At Chain | Cohn | Stiles, attorneys continue day in and day out to fight civil cases for victims of crimes and other injustices. The law firm is also deeply involved in causes that assist victims of crimes including through Mothers Against Drunk Driving and through the National Crime Victim Bar Association.

Recently, a five-part series by The Guardian examined the use of deadly force, rough justice, sexual misconduct and questionable practices among local law enforcement agencies, which garnered attention nationwide. And among the cases highlighted were those of local victims involved  wrongful death, police misconduct, sexual misconduct and civil rights cases handled by the Bakersfield law firm Chain | Cohn | Stiles.

They included David Sal Silva, who was killed on the night of May 7, 2013. Silva was asleep in front of a home in east Bakersfield, across from Kern Medical Center when several law enforcement officers arrived on scene and proceeded to use unreasonable and excessive force in striking Silva with batons several times all over his body, while he screamed for his life and repeatedly begged the officers to stop. After being repeatedly beaten, bitten and hog-tied, Silva stopped breathing. Shortly after midnight, Silva was taken to Kern Medical Center, where he was pronounced dead. Chain | Cohn | Stiles has filed a civil rights lawsuit in connection with the wrongful death of David Silva.

In another highlighted case, Jane Doe was sexually assaulted by Kern County deputy Gabriel Lopez in her home in Tehachapi. Lopez sexually assaulted at least two other people as well. He pleaded no contest to two counts of assault by a public officer, two counts of false imprisonment, and two counts of sexual battery, and was sentenced to two years in prison.

If you or someone you know is the victim of a crime, contact the lawyers at Chain | Cohn | Stiles at 661-323-4000, or visit the law firm’s website at chainlaw.com.

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David K. Cohn selected into West High School’s inaugural hall of fame

February 24, 2016 | 9:39 am


Chain | Cohn | Stiles managing partner David K. Cohn has been selected as one of the 10 inductees into Bakersfield’s West High School‘s inaugural hall of fame.

The first hall of fame selections come as West High School celebrates its 50th year of operation. David Cohn was in the class of 1968 at West High. The induction ceremony will be held on Saturday, Feb. 27, at Msgr. Leddy Hall at Garces Memorial High School.

“It’s an honor to be selected to West High’s inaugural hall of fame, especially in light of all of the past outstanding students who graduated from the historic school,” Cohn said.

Below is the West High School hall of fame biography for David Cohn.

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David K. Cohn is the managing partner of the Bakersfield-based law firm Chain | Cohn | Stiles, and is one of the most highly regarded trial lawyers in the San Joaquin Valley.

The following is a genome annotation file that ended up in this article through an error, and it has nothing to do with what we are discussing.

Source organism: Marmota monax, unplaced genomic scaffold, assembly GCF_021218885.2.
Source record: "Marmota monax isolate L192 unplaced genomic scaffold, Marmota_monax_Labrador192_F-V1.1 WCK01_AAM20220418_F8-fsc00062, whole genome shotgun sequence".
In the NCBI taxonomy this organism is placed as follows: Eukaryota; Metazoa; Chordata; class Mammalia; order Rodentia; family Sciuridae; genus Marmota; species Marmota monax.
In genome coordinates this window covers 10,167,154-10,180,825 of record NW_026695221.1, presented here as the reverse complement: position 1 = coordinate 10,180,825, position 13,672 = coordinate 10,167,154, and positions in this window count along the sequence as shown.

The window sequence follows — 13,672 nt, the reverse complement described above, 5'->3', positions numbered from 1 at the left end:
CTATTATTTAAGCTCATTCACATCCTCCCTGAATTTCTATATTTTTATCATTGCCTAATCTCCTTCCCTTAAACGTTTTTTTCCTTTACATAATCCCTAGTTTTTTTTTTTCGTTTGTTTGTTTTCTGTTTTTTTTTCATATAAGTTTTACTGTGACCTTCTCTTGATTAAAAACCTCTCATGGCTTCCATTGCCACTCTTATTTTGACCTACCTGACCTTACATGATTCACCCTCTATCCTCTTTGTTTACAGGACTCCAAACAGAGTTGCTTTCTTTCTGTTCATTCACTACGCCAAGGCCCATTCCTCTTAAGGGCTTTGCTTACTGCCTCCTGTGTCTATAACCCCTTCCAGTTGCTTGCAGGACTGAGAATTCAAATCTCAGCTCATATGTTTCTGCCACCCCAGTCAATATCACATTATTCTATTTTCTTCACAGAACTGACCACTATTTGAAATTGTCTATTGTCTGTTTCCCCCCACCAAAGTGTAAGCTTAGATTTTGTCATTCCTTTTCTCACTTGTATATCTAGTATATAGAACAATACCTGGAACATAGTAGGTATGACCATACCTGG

David grew up in Bakersfield, graduating from West High School in 1968. At West High, David participated on the Norsemen team, playing positions of halfback and defensive end. He also ran the 4 x 100 relay team and the 220 distance.

David went on to receive his bachelor’s degree from the University of Southern California, and shortly thereafter, he obtained his law degree from Southwestern Law School in Los Angeles. Following graduation, David returned to Bakersfield, joined the now 80-year-old law firm and eventually became its managing partner in 2000.

David was voted “Best Lawyer” in Kern County in the 2015 Bakersfield Californian Readers’ Choice Poll. He has also been named a Southern California “Super Lawyer,” an honor bestowed upon only the top 5 percent of lawyers in the region.

David is a member of the prestigious American Board of Trial Advocates, where he holds the rank of Associate, and also serves as the vice president for the San Joaquin Valley Chapter. He has also previously served on the Board of Governors for the Consumer Attorneys of California and as past President of the Kern County Trial Lawyers Association. Recently, he was selected to join the International Society of Barristers, a widely-respected invitation-only group whose aim it is to preserve trial by jury, the adversary system and an independent judiciary.

Outside of his profession, David has served on Board of Directors for Clinica Sierra Vista, and of the City of Bakersfield’s Planning Commission. He was chairman of the Board of Directors for Bakersfield Museum of Art from 2004 to 2005.

Over the course of his career, David has obtained numerous multi-million dollar results on behalf of his clients.

Above all, David is a proud West High School alum. For more on David Cohn, go to www.chainlaw.com.

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Partners David Cohn, James Yoro named as 2016 Southern California Super Lawyers

February 3, 2016 | 10:42 am


David Cohn and James Yoro, partners with the Bakersfield-based law firm Chain | Cohn | Stiles, have been named Super Lawyers by Southern California’s Super Lawyers Magazine.

This is the fifth year straight that Cohn has received the honor, awarded to no more than 5 percent of lawyers in the Southern California region based on a high-degree of peer recognition and personal achievement. And it’s the first time Yoro has earned this distinction.

“This is a huge honor to be recognized by the legal professionals I deeply respect, and work with day in and day out,” said Yoro, who manages the law firm’s workers’ compensation* department.

Added Cohn, managing partner at Chain | Cohn | Stiles: “I’m humbled to be selected year after year for this tremendous honor.”